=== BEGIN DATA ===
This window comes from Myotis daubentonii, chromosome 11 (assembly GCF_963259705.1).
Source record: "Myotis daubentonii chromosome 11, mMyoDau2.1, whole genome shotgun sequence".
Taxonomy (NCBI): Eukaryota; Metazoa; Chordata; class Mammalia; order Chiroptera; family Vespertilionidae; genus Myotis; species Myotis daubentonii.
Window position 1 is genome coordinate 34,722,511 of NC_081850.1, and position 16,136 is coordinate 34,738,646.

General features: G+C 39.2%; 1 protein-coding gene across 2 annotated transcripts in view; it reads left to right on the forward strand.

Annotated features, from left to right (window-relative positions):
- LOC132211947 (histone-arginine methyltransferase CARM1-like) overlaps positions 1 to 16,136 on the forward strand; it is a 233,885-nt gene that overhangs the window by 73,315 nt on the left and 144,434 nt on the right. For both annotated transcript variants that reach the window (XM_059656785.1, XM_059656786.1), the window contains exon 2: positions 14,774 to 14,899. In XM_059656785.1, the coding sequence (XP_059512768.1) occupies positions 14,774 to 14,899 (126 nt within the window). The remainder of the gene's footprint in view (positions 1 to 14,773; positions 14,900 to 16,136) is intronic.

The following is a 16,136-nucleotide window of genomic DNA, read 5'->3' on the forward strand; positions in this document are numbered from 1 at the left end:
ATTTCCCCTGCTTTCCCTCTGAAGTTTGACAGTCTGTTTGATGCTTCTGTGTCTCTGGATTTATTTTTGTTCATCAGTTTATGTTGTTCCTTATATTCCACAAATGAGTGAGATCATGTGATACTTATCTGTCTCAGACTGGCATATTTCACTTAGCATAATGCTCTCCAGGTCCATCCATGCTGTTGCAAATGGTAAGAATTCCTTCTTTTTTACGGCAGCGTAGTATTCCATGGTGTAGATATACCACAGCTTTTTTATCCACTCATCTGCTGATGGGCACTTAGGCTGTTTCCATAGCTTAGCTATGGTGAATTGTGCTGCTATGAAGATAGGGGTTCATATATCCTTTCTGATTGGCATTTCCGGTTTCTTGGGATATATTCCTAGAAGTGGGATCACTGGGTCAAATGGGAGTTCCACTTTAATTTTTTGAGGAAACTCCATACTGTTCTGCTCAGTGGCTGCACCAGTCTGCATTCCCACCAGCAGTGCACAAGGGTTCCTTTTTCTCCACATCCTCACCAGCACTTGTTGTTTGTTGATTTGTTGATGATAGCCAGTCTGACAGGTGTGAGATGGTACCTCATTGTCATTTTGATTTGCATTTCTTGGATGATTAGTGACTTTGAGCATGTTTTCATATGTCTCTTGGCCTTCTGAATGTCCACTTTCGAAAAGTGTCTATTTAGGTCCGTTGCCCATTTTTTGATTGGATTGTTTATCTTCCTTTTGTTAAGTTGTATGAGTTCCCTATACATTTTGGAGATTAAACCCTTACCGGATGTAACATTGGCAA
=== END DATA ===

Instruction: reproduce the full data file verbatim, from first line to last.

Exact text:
This window comes from Myotis daubentonii, chromosome 11 (assembly GCF_963259705.1).
Source record: "Myotis daubentonii chromosome 11, mMyoDau2.1, whole genome shotgun sequence".
Taxonomy (NCBI): Eukaryota; Metazoa; Chordata; class Mammalia; order Chiroptera; family Vespertilionidae; genus Myotis; species Myotis daubentonii.
Window position 1 is genome coordinate 34,722,511 of NC_081850.1, and position 16,136 is coordinate 34,738,646.

General features: G+C 39.2%; 1 protein-coding gene across 2 annotated transcripts in view; it reads left to right on the forward strand.

Annotated features, from left to right (window-relative positions):
- LOC132211947 (histone-arginine methyltransferase CARM1-like) overlaps positions 1 to 16,136 on the forward strand; it is a 233,885-nt gene that overhangs the window by 73,315 nt on the left and 144,434 nt on the right. For both annotated transcript variants that reach the window (XM_059656785.1, XM_059656786.1), the window contains exon 2: positions 14,774 to 14,899. In XM_059656785.1, the coding sequence (XP_059512768.1) occupies positions 14,774 to 14,899 (126 nt within the window). The remainder of the gene's footprint in view (positions 1 to 14,773; positions 14,900 to 16,136) is intronic.

The following is a 16,136-nucleotide window of genomic DNA, read 5'->3' on the forward strand; positions in this document are numbered from 1 at the left end:
ATTTCCCCTGCTTTCCCTCTGAAGTTTGACAGTCTGTTTGATGCTTCTGTGTCTCTGGATTTATTTTTGTTCATCAGTTTATGTTGTTCCTTATATTCCACAAATGAGTGAGATCATGTGATACTTATCTGTCTCAGACTGGCATATTTCACTTAGCATAATGCTCTCCAGGTCCATCCATGCTGTTGCAAATGGTAAGAATTCCTTCTTTTTTACGGCAGCGTAGTATTCCATGGTGTAGATATACCACAGCTTTTTTATCCACTCATCTGCTGATGGGCACTTAGGCTGTTTCCATAGCTTAGCTATGGTGAATTGTGCTGCTATGAAGATAGGGGTTCATATATCCTTTCTGATTGGCATTTCCGGTTTCTTGGGATATATTCCTAGAAGTGGGATCACTGGGTCAAATGGGAGTTCCACTTTAATTTTTTGAGGAAACTCCATACTGTTCTGCTCAGTGGCTGCACCAGTCTGCATTCCCACCAGCAGTGCACAAGGGTTCCTTTTTCTCCACATCCTCACCAGCACTTGTTGTTTGTTGATTTGTTGATGATAGCCAGTCTGACAGGTGTGAGATGGTACCTCATTGTCATTTTGATTTGCATTTCTTGGATGATTAGTGACTTTGAGCATGTTTTCATATGTCTCTTGGCCTTCTGAATGTCCACTTTCGAAAAGTGTCTATTTAGGTCCGTTGCCCATTTTTTGATTGGATTGTTTATCTTCCTTTTGTTAAGTTGTATGAGTTCCCTATACATTTTGGAGATTAAACCCTTACCGGATGTAACATTGGCAA